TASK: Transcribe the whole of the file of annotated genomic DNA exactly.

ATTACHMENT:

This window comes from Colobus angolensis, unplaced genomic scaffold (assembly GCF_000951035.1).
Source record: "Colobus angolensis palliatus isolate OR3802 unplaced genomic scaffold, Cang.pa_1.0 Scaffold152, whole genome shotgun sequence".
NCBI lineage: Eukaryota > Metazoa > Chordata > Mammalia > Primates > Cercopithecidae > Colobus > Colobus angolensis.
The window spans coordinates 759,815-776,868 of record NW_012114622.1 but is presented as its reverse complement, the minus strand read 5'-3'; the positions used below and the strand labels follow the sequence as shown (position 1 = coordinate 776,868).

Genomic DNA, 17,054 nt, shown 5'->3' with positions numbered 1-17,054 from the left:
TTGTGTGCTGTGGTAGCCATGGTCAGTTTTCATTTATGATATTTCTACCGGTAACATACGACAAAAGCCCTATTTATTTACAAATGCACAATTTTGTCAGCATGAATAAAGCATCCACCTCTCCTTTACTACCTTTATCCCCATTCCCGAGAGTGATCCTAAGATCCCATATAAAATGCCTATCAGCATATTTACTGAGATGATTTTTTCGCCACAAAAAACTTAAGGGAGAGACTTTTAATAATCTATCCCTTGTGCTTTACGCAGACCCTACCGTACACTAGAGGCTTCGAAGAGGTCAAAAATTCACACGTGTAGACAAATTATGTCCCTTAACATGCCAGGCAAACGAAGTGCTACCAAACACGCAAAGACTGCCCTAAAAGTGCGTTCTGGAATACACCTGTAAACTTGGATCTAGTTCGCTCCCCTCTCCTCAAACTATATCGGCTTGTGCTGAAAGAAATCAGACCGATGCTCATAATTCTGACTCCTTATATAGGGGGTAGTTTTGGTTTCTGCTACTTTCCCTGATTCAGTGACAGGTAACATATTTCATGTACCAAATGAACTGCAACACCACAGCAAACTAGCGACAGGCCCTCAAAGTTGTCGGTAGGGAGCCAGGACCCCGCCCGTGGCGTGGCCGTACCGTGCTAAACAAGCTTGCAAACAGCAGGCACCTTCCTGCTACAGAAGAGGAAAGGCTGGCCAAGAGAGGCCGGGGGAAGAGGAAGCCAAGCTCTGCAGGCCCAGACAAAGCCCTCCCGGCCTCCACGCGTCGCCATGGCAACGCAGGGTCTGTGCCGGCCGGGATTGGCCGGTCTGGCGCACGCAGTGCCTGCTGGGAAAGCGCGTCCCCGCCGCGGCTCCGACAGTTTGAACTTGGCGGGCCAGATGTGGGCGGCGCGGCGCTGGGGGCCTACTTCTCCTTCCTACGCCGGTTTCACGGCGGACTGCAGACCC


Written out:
This window comes from Colobus angolensis, unplaced genomic scaffold (assembly GCF_000951035.1).
Source record: "Colobus angolensis palliatus isolate OR3802 unplaced genomic scaffold, Cang.pa_1.0 Scaffold152, whole genome shotgun sequence".
NCBI lineage: Eukaryota > Metazoa > Chordata > Mammalia > Primates > Cercopithecidae > Colobus > Colobus angolensis.
The window spans coordinates 759,815-776,868 of record NW_012114622.1 but is presented as its reverse complement, the minus strand read 5'-3'; the positions used below and the strand labels follow the sequence as shown (position 1 = coordinate 776,868).

Genomic DNA, 17,054 nt, shown 5'->3' with positions numbered 1-17,054 from the left:
TTGTGTGCTGTGGTAGCCATGGTCAGTTTTCATTTATGATATTTCTACCGGTAACATACGACAAAAGCCCTATTTATTTACAAATGCACAATTTTGTCAGCATGAATAAAGCATCCACCTCTCCTTTACTACCTTTATCCCCATTCCCGAGAGTGATCCTAAGATCCCATATAAAATGCCTATCAGCATATTTACTGAGATGATTTTTTCGCCACAAAAAACTTAAGGGAGAGACTTTTAATAATCTATCCCTTGTGCTTTACGCAGACCCTACCGTACACTAGAGGCTTCGAAGAGGTCAAAAATTCACACGTGTAGACAAATTATGTCCCTTAACATGCCAGGCAAACGAAGTGCTACCAAACACGCAAAGACTGCCCTAAAAGTGCGTTCTGGAATACACCTGTAAACTTGGATCTAGTTCGCTCCCCTCTCCTCAAACTATATCGGCTTGTGCTGAAAGAAATCAGACCGATGCTCATAATTCTGACTCCTTATATAGGGGGTAGTTTTGGTTTCTGCTACTTTCCCTGATTCAGTGACAGGTAACATATTTCATGTACCAAATGAACTGCAACACCACAGCAAACTAGCGACAGGCCCTCAAAGTTGTCGGTAGGGAGCCAGGACCCCGCCCGTGGCGTGGCCGTACCGTGCTAAACAAGCTTGCAAACAGCAGGCACCTTCCTGCTACAGAAGAGGAAAGGCTGGCCAAGAGAGGCCGGGGGAAGAGGAAGCCAAGCTCTGCAGGCCCAGACAAAGCCCTCCCGGCCTCCACGCGTCGCCATGGCAACGCAGGGTCTGTGCCGGCCGGGATTGGCCGGTCTGGCGCACGCAGTGCCTGCTGGGAAAGCGCGTCCCCGCCGCGGCTCCGACAGTTTGAACTTGGCGGGCCAGATGTGGGCGGCGCGGCGCTGGGGGCCTACTTCTCCTTCCTACGCCGGTTTCACGGCGGACTGCAGACCC